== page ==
A Stubborn Relationship

India and China

India–China relations have always been shaped by contradictory factors, with forces of cooperation limited by competing geopolitical ideas and interests. This complex model of interactions has served both sides reasonably well, and attempts to elevate one mode of interaction as the dominant one have invariably failed. The recent Doklam crisis showed that, despite efforts from both sides to transform the relationship to one of outright rivalry and conflict, the basic framework proved resilient enough to pull back both countries from the brink.

The history of India–China relations has witnessed it all. Nearly every facet of strategic interaction: from learning to coexist after a prolonged period of colonial debilitation, groping for a new framework in a common neighbourhood, colliding at their common frontiers, engaging in ideological competition, and cooperating to reform the fraying United States (US)-led order. This relationship has always been too complex to classify under a single theme. Competition–cooperation–conflict is an often evoked typology underscoring the contradictory nature of the relationship. Deng Xiaoping and Atal Bihari Vajpayee had arrived at a framework for the relationship much before any fashionable typologies came into vogue.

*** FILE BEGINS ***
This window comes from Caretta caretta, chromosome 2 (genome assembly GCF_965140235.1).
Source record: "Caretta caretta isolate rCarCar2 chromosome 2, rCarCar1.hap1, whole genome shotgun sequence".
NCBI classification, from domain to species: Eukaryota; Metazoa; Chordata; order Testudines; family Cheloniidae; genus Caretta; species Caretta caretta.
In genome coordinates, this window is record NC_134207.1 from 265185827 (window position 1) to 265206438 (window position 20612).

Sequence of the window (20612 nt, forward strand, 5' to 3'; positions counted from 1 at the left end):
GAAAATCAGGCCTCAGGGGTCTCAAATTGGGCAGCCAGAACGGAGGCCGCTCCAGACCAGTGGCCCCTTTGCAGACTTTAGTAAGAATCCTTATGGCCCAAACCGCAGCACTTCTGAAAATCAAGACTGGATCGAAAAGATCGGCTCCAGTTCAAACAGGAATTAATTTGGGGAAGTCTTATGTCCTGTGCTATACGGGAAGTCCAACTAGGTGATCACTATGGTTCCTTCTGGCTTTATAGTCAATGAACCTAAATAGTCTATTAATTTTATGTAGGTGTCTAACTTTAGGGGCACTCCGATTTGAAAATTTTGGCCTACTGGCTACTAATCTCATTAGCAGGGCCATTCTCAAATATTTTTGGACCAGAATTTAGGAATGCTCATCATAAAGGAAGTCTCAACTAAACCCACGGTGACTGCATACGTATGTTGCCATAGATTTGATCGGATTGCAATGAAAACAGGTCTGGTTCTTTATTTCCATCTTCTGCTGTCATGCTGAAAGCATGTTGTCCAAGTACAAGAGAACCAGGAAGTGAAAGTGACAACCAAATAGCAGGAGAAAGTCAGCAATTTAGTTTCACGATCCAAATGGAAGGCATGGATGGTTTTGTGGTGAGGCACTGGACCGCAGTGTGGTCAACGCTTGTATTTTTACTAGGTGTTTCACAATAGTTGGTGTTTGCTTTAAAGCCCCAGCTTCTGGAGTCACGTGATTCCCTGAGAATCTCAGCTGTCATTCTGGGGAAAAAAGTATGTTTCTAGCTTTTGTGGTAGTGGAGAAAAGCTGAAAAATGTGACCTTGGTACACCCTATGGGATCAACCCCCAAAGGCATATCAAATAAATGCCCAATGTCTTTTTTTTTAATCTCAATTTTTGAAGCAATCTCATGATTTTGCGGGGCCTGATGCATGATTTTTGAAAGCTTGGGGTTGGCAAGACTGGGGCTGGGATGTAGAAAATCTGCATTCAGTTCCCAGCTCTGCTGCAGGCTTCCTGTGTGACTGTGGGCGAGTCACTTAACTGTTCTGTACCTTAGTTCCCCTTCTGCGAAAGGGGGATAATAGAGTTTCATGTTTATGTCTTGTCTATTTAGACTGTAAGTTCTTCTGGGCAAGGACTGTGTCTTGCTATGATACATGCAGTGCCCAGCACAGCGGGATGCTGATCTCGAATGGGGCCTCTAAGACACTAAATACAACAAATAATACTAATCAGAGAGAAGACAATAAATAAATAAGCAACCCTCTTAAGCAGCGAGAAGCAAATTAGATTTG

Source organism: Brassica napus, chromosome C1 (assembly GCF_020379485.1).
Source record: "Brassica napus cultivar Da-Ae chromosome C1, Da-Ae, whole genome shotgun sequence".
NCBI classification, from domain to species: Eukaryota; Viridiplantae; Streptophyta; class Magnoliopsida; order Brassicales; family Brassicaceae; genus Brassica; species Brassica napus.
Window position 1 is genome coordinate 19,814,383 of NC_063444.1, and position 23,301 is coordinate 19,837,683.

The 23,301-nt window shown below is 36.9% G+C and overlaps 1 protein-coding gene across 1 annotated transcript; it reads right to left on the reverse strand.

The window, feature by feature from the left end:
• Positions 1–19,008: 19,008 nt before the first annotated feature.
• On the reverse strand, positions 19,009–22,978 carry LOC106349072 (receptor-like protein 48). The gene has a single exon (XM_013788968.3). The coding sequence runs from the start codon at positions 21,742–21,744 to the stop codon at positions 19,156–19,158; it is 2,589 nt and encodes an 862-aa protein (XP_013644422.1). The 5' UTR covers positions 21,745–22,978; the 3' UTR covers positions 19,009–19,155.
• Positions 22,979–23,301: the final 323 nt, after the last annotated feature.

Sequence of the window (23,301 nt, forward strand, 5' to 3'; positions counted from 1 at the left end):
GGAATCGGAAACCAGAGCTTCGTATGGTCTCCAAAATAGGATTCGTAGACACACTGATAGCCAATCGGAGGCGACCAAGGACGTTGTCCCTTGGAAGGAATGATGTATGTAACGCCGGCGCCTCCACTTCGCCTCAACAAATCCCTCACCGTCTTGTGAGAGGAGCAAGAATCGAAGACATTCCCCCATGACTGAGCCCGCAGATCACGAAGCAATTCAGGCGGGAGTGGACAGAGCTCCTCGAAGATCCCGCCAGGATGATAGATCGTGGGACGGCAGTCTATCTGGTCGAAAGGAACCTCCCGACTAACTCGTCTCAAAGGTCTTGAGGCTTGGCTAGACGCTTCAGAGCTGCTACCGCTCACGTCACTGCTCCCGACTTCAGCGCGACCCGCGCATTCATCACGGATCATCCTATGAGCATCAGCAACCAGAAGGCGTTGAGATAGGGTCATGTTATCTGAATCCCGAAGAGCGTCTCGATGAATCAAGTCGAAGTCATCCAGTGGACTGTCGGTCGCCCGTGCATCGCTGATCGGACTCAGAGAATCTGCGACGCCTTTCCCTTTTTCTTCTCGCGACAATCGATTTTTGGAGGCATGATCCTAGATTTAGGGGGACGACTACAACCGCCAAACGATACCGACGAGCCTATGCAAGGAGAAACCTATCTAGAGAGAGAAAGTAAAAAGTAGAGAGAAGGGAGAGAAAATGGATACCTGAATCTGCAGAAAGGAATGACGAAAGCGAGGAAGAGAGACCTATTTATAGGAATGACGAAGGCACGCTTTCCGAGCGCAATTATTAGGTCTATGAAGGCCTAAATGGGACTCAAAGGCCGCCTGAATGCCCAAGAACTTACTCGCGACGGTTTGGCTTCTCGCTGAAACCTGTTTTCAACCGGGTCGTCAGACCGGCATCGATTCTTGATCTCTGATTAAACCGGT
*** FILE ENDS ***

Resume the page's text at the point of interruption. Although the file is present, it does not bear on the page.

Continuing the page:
A three-point formula was established during Vajpayee’s 1979 China visit after it was proposed by Chinese Foreign Minister Huang Hua. Both sides agreed to pursue a resolution of the boundary dispute to maintain peace and tranquility during that process, and that there should be no impediment to the development of bilateral relations in various fields. This basic framework was formally enshrined in the 1988 Deng Xiaoping–Rajiv Gandhi summit and, in retrospect, its efficacy stands affirmed even if it did not prescribe the blueprint towards a final rapprochement. The levels of economic and institutional interdependence that we witness today, despite a lagging and persistent territorial dispute, is the consequence of that modest modus vivendi in the closing years of the Cold War.

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Updated On : 5th Oct, 2017

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